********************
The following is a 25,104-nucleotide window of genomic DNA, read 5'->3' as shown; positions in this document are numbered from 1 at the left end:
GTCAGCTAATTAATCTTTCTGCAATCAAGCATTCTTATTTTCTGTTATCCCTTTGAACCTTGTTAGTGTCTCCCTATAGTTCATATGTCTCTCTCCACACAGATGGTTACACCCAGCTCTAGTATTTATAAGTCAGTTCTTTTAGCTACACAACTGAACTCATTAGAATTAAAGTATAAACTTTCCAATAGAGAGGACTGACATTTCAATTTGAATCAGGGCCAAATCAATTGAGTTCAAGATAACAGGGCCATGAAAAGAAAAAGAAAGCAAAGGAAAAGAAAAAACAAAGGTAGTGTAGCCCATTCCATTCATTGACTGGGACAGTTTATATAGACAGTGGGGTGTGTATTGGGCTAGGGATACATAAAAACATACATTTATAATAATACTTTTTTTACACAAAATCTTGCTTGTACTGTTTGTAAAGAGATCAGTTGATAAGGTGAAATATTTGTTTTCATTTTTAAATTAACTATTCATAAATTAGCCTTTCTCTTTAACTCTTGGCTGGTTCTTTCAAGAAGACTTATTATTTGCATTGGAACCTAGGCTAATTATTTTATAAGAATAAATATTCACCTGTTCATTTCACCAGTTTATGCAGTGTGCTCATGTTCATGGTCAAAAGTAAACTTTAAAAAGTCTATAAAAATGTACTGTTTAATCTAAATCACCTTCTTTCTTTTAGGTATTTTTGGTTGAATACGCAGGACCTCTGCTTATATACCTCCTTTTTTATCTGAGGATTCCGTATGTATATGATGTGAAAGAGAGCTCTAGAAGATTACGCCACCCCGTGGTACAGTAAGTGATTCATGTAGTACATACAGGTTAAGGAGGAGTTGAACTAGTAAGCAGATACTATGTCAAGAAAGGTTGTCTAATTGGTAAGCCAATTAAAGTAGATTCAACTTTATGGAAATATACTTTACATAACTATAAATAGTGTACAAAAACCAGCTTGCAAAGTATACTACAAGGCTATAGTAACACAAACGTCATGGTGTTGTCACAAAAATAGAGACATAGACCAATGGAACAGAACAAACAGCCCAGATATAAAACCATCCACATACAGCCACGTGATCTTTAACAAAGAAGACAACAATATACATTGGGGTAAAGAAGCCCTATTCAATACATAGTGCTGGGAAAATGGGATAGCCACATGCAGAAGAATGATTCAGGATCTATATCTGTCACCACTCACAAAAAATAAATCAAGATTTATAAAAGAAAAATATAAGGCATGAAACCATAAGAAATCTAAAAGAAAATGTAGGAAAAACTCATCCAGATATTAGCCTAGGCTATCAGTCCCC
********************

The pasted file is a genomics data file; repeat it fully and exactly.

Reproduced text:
The following is a 25,104-nucleotide window of genomic DNA, read 5'->3' as shown; positions in this document are numbered from 1 at the left end:
GTCAGCTAATTAATCTTTCTGCAATCAAGCATTCTTATTTTCTGTTATCCCTTTGAACCTTGTTAGTGTCTCCCTATAGTTCATATGTCTCTCTCCACACAGATGGTTACACCCAGCTCTAGTATTTATAAGTCAGTTCTTTTAGCTACACAACTGAACTCATTAGAATTAAAGTATAAACTTTCCAATAGAGAGGACTGACATTTCAATTTGAATCAGGGCCAAATCAATTGAGTTCAAGATAACAGGGCCATGAAAAGAAAAAGAAAGCAAAGGAAAAGAAAAAACAAAGGTAGTGTAGCCCATTCCATTCATTGACTGGGACAGTTTATATAGACAGTGGGGTGTGTATTGGGCTAGGGATACATAAAAACATACATTTATAATAATACTTTTTTTACACAAAATCTTGCTTGTACTGTTTGTAAAGAGATCAGTTGATAAGGTGAAATATTTGTTTTCATTTTTAAATTAACTATTCATAAATTAGCCTTTCTCTTTAACTCTTGGCTGGTTCTTTCAAGAAGACTTATTATTTGCATTGGAACCTAGGCTAATTATTTTATAAGAATAAATATTCACCTGTTCATTTCACCAGTTTATGCAGTGTGCTCATGTTCATGGTCAAAAGTAAACTTTAAAAAGTCTATAAAAATGTACTGTTTAATCTAAATCACCTTCTTTCTTTTAGGTATTTTTGGTTGAATACGCAGGACCTCTGCTTATATACCTCCTTTTTTATCTGAGGATTCCGTATGTATATGATGTGAAAGAGAGCTCTAGAAGATTACGCCACCCCGTGGTACAGTAAGTGATTCATGTAGTACATACAGGTTAAGGAGGAGTTGAACTAGTAAGCAGATACTATGTCAAGAAAGGTTGTCTAATTGGTAAGCCAATTAAAGTAGATTCAACTTTATGGAAATATACTTTACATAACTATAAATAGTGTACAAAAACCAGCTTGCAAAGTATACTACAAGGCTATAGTAACACAAACGTCATGGTGTTGTCACAAAAATAGAGACATAGACCAATGGAACAGAACAAACAGCCCAGATATAAAACCATCCACATACAGCCACGTGATCTTTAACAAAGAAGACAACAATATACATTGGGGTAAAGAAGCCCTATTCAATACATAGTGCTGGGAAAATGGGATAGCCACATGCAGAAGAATGATTCAGGATCTATATCTGTCACCACTCACAAAAAATAAATCAAGATTTATAAAAGAAAAATATAAGGCATGAAACCATAAGAAATCTAAAAGAAAATGTAGGAAAAACTCATCCAGATATTAGCCTAGGCTATCAGTCCCC